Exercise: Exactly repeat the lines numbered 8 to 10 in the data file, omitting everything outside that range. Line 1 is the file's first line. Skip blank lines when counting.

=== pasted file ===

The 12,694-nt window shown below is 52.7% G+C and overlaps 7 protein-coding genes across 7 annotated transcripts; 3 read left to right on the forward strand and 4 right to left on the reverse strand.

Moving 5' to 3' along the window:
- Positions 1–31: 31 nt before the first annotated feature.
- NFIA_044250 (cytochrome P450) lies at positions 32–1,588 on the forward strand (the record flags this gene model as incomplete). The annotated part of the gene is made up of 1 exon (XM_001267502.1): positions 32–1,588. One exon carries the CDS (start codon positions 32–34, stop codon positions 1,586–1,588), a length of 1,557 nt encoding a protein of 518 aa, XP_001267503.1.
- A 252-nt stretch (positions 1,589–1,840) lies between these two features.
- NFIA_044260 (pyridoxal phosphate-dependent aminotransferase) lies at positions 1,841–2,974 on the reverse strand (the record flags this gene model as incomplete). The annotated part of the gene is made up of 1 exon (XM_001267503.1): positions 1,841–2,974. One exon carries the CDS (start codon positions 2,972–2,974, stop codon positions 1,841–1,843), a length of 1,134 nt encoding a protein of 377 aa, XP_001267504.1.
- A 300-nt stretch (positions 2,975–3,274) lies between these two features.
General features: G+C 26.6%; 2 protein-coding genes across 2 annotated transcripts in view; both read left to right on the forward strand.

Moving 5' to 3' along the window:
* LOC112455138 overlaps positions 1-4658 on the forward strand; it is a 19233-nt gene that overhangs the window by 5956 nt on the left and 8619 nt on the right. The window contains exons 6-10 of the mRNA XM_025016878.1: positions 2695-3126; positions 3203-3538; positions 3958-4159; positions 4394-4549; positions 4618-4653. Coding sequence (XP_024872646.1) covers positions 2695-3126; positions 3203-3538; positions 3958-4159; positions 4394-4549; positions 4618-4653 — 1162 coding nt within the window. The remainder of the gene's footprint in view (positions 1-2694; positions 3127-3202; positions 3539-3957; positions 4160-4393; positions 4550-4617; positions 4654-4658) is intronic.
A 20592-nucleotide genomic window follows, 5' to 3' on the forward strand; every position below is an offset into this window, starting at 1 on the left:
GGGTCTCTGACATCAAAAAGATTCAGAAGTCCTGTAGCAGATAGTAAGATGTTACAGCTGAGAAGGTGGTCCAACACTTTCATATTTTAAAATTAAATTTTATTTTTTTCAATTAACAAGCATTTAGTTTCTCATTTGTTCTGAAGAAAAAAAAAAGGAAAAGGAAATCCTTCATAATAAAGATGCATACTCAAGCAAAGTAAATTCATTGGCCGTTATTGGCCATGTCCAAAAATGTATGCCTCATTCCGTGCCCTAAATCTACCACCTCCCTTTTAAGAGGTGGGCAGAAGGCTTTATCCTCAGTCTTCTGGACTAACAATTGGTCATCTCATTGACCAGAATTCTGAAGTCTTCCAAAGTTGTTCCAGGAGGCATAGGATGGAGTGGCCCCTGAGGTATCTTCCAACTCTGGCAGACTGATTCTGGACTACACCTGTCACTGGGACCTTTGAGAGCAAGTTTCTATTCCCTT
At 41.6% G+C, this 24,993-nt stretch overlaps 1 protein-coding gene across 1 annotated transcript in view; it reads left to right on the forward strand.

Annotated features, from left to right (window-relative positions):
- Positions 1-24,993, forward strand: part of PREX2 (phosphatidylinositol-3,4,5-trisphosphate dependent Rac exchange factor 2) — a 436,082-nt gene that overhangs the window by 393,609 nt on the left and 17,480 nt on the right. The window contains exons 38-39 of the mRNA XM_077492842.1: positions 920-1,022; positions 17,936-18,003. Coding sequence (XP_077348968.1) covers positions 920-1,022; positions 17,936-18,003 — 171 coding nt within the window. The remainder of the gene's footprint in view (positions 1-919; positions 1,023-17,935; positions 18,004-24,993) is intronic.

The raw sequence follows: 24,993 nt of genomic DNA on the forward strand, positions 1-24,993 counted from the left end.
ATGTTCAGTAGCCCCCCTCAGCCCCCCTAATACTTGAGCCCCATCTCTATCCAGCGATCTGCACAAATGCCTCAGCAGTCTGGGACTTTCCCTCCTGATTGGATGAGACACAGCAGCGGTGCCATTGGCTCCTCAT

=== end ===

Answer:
General features: G+C 26.6%; 2 protein-coding genes across 2 annotated transcripts in view; both read left to right on the forward strand.

Moving 5' to 3' along the window:
* LOC112455138 overlaps positions 1-4658 on the forward strand; it is a 19233-nt gene that overhangs the window by 5956 nt on the left and 8619 nt on the right. The window contains exons 6-10 of the mRNA XM_025016878.1: positions 2695-3126; positions 3203-3538; positions 3958-4159; positions 4394-4549; positions 4618-4653. Coding sequence (XP_024872646.1) covers positions 2695-3126; positions 3203-3538; positions 3958-4159; positions 4394-4549; positions 4618-4653 — 1162 coding nt within the window. The remainder of the gene's footprint in view (positions 1-2694; positions 3127-3202; positions 3539-3957; positions 4160-4393; positions 4550-4617; positions 4654-4658) is intronic.